Don’t Slaughter Montana’s Bison

article by George Wuerthner

“As most of our seasoned readers are aware, the main thrust of SFTHH is to bring to the forefront the plight of our American equines be they domestic or wild.  But while being tuned into the misconduct of out of control government agencies we cannot help but be aware of the cruelty rained down upon other wild species such as the Bison, Wolves, Bears, Cougar and even Coyotes.  What is happening to yet another 4 legged treasure, the Bison, is unexcusable and a often witnessed example of government thinking with their pocketbook and not listening to the wishes of the citizens.  Today George Wuerthner shares more information and ammunition in the fight to save the bison.  We applaud his expertise and will move forward as suggested.  Keep the faith, my friends.” ~ R.T.

“Welfare Ranchers go after yet another native wild species…”

bison-slaughterThe Louvre Museum in France houses some of the most famous art works in the world, including paintings by such famous artists as Rembrandt and Leonardo da Vinci’s Mona Lisa.

What would you think if you heard the famous Louvre Museum began to throw out and burn in the streets these priceless masterpieces saying they needed to make room for the remaining art work?

How do you think the art world would respond if they suggested that a way to save the art was for the museum to build another wing to house the paintings or even give the paintings to other museums who would gladly accept them?

But instead of following such sensible advice, the French government prohibited expansion of the museum or even the transport of the world’s heritage to other museums and argued the only solution they would considered was to burn paintings? I’m certain it would be an international scandal.

But this is exactly what the Montana government is doing by the senseless slaughter of our national mammal —Yellowstone’s genetically unique and wild bison. These bison are a global heritage that the state of Montana is treating as if they are expendable and valueless asset.

Even the paintings by art masters are not as priceless as the genetically pure Yellowstone bison that are a consequence of a long line of evolution, yet Montana is treating these magnificent beasts as if they were vermin.

Worse, the justification for this butchery is flawed. One excuse is that the livestock industry is threatened by brucellosis, a disease that can cause abortions in livestock. The other major reason given for rounding up bison and slaughtering them is some assert there are too many animals for the park.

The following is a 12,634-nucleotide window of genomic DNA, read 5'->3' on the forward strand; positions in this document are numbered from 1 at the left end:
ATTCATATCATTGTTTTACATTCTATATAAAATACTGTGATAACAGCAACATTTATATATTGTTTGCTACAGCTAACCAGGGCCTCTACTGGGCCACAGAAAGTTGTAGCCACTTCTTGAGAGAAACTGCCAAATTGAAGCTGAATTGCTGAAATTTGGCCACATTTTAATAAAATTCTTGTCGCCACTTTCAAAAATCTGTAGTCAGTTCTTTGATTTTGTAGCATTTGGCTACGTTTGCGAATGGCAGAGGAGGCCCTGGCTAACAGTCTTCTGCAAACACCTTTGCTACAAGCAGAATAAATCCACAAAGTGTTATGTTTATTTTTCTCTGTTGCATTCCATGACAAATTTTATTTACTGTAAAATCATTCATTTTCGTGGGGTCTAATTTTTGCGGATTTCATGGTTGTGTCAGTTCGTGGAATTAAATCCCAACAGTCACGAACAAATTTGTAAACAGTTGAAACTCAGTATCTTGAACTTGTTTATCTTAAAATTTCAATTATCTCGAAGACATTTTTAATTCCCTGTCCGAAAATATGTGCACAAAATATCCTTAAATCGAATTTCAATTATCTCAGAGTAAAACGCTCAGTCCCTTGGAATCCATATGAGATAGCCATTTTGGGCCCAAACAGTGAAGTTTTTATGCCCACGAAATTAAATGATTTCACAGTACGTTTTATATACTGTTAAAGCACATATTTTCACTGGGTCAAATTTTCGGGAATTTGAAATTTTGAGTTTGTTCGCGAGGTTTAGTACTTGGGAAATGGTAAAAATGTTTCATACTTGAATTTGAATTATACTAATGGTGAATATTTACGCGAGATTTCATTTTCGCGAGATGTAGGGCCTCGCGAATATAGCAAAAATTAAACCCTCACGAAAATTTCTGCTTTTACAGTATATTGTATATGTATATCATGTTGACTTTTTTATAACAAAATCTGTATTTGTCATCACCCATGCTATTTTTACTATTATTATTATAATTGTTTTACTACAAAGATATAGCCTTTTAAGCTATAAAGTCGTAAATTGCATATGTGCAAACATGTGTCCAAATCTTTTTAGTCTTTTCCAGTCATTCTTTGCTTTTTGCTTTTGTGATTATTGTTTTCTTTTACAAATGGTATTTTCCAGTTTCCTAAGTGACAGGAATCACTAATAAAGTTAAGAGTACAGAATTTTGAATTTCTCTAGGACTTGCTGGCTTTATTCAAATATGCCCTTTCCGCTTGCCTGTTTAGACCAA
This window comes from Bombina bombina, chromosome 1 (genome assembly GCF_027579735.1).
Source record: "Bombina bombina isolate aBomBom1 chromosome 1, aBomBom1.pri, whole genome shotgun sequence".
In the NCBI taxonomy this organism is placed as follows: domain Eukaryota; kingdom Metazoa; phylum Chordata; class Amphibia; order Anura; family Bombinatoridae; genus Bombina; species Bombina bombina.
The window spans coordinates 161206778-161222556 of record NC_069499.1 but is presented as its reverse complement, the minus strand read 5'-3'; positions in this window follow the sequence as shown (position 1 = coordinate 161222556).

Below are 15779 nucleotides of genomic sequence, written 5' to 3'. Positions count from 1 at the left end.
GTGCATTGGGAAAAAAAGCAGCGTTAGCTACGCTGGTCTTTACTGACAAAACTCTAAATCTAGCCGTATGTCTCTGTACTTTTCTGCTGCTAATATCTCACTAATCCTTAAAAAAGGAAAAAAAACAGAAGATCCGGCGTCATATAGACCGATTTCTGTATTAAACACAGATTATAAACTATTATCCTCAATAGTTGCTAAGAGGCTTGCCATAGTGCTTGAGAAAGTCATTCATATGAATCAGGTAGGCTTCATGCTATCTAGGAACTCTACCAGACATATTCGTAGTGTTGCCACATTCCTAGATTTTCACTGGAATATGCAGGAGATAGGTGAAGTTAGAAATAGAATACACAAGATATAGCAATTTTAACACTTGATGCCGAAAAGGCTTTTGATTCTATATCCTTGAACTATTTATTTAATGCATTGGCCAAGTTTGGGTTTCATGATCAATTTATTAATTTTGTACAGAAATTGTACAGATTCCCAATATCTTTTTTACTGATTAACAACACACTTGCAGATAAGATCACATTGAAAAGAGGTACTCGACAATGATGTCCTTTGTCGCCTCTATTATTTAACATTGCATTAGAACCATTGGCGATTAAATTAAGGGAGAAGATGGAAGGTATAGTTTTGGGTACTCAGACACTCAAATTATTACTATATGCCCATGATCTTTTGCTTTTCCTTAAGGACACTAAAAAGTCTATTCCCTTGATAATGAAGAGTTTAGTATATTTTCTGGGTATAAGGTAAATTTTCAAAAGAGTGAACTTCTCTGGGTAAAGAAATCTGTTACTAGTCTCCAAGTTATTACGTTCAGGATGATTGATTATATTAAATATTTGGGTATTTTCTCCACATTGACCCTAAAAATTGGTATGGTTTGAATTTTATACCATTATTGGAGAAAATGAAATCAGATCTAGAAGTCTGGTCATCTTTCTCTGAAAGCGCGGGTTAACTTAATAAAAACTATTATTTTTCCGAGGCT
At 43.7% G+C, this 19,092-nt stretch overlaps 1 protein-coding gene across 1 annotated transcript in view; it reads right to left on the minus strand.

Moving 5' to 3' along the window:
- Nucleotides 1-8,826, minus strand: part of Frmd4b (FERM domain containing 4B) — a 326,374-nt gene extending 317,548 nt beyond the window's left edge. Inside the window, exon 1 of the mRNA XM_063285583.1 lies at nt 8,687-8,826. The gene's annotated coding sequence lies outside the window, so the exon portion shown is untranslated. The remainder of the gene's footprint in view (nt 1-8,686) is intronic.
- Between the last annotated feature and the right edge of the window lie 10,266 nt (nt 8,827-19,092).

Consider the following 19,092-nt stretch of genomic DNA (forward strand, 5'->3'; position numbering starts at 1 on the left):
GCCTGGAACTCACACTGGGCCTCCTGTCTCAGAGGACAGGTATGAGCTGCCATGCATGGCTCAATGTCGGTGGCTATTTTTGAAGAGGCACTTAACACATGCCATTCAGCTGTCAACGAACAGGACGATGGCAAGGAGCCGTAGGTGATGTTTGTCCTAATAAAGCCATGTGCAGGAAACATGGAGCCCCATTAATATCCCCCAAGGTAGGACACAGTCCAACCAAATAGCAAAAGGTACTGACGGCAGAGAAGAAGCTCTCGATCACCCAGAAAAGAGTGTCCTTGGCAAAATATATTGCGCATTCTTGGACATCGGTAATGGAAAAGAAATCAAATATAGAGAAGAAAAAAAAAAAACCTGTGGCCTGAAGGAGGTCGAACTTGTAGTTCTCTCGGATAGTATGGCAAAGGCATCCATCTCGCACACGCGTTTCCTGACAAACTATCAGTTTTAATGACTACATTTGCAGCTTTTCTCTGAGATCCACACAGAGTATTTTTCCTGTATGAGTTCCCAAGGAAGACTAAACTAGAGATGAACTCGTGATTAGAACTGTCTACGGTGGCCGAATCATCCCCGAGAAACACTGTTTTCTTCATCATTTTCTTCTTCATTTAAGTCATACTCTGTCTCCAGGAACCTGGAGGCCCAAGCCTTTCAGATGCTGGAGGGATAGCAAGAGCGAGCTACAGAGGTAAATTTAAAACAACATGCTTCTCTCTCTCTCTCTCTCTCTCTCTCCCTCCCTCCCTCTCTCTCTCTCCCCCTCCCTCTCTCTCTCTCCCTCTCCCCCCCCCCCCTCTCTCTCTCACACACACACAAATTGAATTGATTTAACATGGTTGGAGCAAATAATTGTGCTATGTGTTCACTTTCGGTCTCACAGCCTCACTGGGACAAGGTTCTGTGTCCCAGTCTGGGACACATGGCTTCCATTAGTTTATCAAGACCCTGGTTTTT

Both are questionable assertions, but even if they were valid arguments, there are viable solutions that do not require the destruction of these animals.

Fact: there is no documented transmission of brucellosis from wild bison to livestock. The only examples of wildlife transmission to cattle is the result of elk, not bison.

Fact: Yellowstone’s bison are genetically unique. Most bison herds in the United States have cattle genes mixed into their genome, but Yellowstone’s bison are one of the few genetically pure populations.

Fact: There is an abundance of public land on the Custer-Gallatin National Forest and other state and federal lands outside of Yellowstone National Park where bison could winter or even live year-round.

Fact: There are other large blocks of public land within the historic range of bison that could support herds such as Montana’s Charles M. Russell National Wildlife Refuge, Wyoming’s Red Desert, and the Vermillion Basin of Colorado.

Fact: There are numerous Indian tribes that wish to start or augment their own bison herds if only Montana would allow them to be transported.

Fact: Montana’s livestock industry will not lose its brucellosis free status simply because one or two herds are infected.

Fact: There are brucellosis vaccines that are available free of charge to ranchers that can reduce the chances of infection.

Fact: The only way that cattle can become infected with brucellosis is if they consume or lick an aborted bison fetus. This must occur before the bacteria dies or the fetus is consumed by scavengers like ravens, coyotes, and magpies.

Fact: Even if in theory bison cows could abort and transmit the disease to livestock, bison bulls and calves cannot transmit the disease, yet they make up a high percentage of the animals being slaughtered.

Fact: There is simply no scientific or even legitimate rationale for the continued slaughter of this priceless wildlife legacy. The real reason our collective patrimony is being destroyed due to the intransigence of the livestock industry.

Please call or write Governor Bullock and Montana’s Congressional delegation and ask them to work for a solution that treats Yellowstone’s wild bison as the priceless and precious global inheritance they represent.

George Wuerthner is an ecologist who has published 38 books. He divides his time between Bend, Oregon, and Livingston, Montana.

Hundreds of Bison Sent to Slaughter Over Tribes’ Objections

Source: Multiple

Tribal Chairman Floyd Azure said state and federal officials “slapped the Fort Peck tribes in the face” by not using the facility.

Yellowstone National Park on Wednesday started shipping hundreds of wild bison to slaughter for disease control, as a quarantine facility on a Montana Indian reservation that could help spare many of the animals sat empty due to a political dispute.

Fifteen female bison initially slated for quarantine on the Fort Peck Reservation were instead loaded onto trailers near the town of a Gardiner, Montana and sent to slaughter. Hundreds more will be shipped in coming days and weeks, park officials said.